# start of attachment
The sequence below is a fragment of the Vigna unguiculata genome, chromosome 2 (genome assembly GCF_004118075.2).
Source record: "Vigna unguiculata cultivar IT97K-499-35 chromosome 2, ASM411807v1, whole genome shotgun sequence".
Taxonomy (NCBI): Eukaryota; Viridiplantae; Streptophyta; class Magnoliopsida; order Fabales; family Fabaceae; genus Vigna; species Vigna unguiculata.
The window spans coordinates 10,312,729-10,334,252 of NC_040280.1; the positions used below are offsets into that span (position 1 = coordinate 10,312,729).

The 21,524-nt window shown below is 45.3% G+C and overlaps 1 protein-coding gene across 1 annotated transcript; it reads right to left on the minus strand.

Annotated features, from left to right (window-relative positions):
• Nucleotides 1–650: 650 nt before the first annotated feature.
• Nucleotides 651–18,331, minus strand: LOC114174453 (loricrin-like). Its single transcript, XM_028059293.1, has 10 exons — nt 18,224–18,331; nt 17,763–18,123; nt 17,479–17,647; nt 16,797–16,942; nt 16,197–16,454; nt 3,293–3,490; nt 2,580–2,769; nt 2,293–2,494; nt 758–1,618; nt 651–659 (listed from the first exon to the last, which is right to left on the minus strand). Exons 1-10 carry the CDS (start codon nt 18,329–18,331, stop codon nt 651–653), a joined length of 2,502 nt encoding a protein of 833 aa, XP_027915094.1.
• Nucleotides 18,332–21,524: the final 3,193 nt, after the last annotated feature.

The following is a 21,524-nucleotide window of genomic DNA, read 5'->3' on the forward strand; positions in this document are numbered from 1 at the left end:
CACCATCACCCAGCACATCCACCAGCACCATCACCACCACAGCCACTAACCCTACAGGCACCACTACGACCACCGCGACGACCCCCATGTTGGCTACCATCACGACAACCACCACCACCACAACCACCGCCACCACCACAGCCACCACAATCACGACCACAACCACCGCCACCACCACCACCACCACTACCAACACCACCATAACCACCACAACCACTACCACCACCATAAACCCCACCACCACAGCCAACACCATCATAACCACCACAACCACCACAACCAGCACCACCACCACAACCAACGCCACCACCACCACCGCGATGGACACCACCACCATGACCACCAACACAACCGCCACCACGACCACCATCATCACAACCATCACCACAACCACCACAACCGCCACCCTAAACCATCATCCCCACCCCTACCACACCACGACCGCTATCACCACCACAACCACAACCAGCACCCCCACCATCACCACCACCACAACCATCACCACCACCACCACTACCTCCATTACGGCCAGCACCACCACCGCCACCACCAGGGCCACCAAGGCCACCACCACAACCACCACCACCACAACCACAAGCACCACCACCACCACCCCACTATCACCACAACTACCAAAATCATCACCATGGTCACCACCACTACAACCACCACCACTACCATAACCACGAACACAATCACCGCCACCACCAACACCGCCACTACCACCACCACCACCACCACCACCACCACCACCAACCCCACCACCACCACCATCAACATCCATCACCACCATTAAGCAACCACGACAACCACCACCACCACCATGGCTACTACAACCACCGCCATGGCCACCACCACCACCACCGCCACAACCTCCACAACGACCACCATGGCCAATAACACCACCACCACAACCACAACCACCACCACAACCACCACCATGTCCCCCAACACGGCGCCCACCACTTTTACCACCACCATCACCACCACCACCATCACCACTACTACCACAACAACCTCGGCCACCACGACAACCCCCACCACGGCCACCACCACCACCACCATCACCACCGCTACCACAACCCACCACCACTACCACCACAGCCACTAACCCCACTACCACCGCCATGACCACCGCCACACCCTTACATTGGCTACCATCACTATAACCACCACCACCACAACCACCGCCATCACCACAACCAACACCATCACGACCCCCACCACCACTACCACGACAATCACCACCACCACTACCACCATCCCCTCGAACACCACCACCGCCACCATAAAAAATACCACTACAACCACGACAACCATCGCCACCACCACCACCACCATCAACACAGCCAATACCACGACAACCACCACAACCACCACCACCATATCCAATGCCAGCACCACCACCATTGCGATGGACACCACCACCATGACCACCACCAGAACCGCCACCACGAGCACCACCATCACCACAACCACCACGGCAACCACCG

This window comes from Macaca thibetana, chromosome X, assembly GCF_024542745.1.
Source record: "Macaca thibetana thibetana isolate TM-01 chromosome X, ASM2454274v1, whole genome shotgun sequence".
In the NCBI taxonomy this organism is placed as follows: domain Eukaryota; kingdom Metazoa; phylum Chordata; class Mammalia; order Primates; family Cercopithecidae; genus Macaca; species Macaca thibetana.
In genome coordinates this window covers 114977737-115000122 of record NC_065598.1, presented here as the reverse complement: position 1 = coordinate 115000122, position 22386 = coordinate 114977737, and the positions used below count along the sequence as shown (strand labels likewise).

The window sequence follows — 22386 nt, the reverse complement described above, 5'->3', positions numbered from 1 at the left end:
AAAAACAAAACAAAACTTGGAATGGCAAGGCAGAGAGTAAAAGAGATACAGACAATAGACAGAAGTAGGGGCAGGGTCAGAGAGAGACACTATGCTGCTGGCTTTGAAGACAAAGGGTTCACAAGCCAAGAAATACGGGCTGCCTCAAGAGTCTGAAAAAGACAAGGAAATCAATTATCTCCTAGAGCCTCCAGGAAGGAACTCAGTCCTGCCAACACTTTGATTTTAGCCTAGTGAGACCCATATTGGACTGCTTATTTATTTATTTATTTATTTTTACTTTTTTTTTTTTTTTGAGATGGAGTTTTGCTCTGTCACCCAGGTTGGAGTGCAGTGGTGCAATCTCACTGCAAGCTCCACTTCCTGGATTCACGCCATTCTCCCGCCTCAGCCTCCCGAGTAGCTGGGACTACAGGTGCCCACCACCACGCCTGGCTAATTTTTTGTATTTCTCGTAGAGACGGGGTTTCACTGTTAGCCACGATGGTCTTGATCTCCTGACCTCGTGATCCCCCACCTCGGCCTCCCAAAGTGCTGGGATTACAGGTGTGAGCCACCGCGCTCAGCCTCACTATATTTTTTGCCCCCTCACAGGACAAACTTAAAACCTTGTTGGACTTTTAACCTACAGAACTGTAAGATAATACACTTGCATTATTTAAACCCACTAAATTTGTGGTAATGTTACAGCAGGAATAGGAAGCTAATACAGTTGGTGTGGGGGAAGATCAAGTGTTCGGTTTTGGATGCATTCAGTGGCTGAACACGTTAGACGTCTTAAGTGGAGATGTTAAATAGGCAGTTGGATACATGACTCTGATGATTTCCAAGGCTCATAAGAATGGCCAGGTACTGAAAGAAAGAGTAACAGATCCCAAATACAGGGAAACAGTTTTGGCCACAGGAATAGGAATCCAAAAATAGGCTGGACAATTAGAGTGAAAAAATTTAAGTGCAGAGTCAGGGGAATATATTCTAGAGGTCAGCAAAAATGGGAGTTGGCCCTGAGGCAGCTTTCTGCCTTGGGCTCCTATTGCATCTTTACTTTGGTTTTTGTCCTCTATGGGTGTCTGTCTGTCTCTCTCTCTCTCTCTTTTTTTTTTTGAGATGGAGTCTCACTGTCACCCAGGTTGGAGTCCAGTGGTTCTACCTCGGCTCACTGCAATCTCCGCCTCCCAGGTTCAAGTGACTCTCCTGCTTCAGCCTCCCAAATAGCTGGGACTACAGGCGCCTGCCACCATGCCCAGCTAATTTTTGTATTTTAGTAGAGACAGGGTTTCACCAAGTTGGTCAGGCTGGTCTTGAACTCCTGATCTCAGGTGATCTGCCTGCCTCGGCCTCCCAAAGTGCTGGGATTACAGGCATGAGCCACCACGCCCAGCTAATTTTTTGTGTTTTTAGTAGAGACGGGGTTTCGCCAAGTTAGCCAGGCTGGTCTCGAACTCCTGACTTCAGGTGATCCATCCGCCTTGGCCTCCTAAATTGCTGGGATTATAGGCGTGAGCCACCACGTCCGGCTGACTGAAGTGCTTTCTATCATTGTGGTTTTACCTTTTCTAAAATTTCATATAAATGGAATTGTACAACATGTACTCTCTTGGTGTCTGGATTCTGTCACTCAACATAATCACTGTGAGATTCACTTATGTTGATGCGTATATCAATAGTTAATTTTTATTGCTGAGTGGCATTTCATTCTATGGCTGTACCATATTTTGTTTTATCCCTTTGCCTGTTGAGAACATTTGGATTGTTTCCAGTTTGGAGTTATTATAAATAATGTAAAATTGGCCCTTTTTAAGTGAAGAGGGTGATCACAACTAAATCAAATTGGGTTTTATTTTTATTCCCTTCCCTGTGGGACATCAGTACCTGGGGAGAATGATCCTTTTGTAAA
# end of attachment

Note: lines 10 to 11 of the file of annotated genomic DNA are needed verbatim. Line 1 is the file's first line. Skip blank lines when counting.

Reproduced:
The following is a 21,524-nucleotide window of genomic DNA, read 5'->3' on the forward strand; positions in this document are numbered from 1 at the left end:
CACCATCACCCAGCACATCCACCAGCACCATCACCACCACAGCCACTAACCCTACAGGCACCACTACGACCACCGCGACGACCCCCATGTTGGCTACCATCACGACAACCACCACCACCACAACCACCGCCACCACCACAGCCACCACAATCACGACCACAACCACCGCCACCACCACCACCACCACTACCAACACCACCATAACCACCACAACCACTACCACCACCATAAACCCCACCACCACAGCCAACACCATCATAACCACCACAACCACCACAACCAGCACCACCACCACAACCAACGCCACCACCACCACCGCGATGGACACCACCACCATGACCACCAACACAACCGCCACCACGACCACCATCATCACAACCATCACCACAACCACCACAACCGCCACCCTAAACCATCATCCCCACCCCTACCACACCACGACCGCTATCACCACCACAACCACAACCAGCACCCCCACCATCACCACCACCACAACCATCACCACCACCACCACTACCTCCATTACGGCCAGCACCACCACCGCCACCACCAGGGCCACCAAGGCCACCACCACAACCACCACCACCACAACCACAAGCACCACCACCACCACCCCACTATCACCACAACTACCAAAATCATCACCATGGTCACCACCACTACAACCACCACCACTACCATAACCACGAACACAATCACCGCCACCACCAACACCGCCACTACCACCACCACCACCACCACCACCACCACCACCAACCCCACCACCACCACCATCAACATCCATCACCACCATTAAGCAACCACGACAACCACCACCACCACCATGGCTACTACAACCACCGCCATGGCCACCACCACCACCACCGCCACAACCTCCACAACGACCACCATGGCCAATAACACCACCACCACAACCACAACCACCACCACAACCACCACCATGTCCCCCAACACGGCGCCCACCACTTTTACCACCACCATCACCACCACCACCATCACCACTACTACCACAACAACCTCGGCCACCACGACAACCCCCACCACGGCCACCACCACCACCACCATCACCACCGCTACCACAACCCACCACCACTACCACCACAGCCACTAACCCCACTACCACCGCCATGACCACCGCCACACCCTTACATTGGCTACCATCACTATAACCACCACCACCACAACCACCGCCATCACCACAACCAACACCATCACGACCCCCACCACCACTACCACGACAATCACCACCACCACTACCACCATCCCCTCGAACACCACCACCGCCACCATAAAAAATACCACTACAACCACGACAACCATCGCCACCACCACCACCACCATCAACACAGCCAATACCACGACAACCACCACAACCACCACCACCATATCCAATGCCAGCACCACCACCATTGCGATGGACACCACCACCATGACCACCACCAGAACCGCCACCACGAGCACCACCATCACCACAACCACCACGGCAACCACCG